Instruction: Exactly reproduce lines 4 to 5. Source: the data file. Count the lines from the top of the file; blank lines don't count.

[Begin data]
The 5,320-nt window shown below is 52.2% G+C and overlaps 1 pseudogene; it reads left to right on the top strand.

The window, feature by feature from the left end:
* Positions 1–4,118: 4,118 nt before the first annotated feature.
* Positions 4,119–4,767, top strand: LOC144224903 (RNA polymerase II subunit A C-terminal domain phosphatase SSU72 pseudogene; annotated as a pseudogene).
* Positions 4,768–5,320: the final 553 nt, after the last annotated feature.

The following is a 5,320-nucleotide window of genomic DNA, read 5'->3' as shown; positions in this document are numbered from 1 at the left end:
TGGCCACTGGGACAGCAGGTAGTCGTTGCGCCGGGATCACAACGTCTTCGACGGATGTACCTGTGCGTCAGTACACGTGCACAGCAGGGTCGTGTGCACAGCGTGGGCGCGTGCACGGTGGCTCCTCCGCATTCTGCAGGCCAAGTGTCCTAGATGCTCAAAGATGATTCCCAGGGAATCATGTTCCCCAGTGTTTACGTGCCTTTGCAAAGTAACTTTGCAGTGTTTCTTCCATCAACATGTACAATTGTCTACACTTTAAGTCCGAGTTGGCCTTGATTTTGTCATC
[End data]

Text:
* Positions 4,119–4,767, top strand: LOC144224903 (RNA polymerase II subunit A C-terminal domain phosphatase SSU72 pseudogene; annotated as a pseudogene).
* Positions 4,768–5,320: the final 553 nt, after the last annotated feature.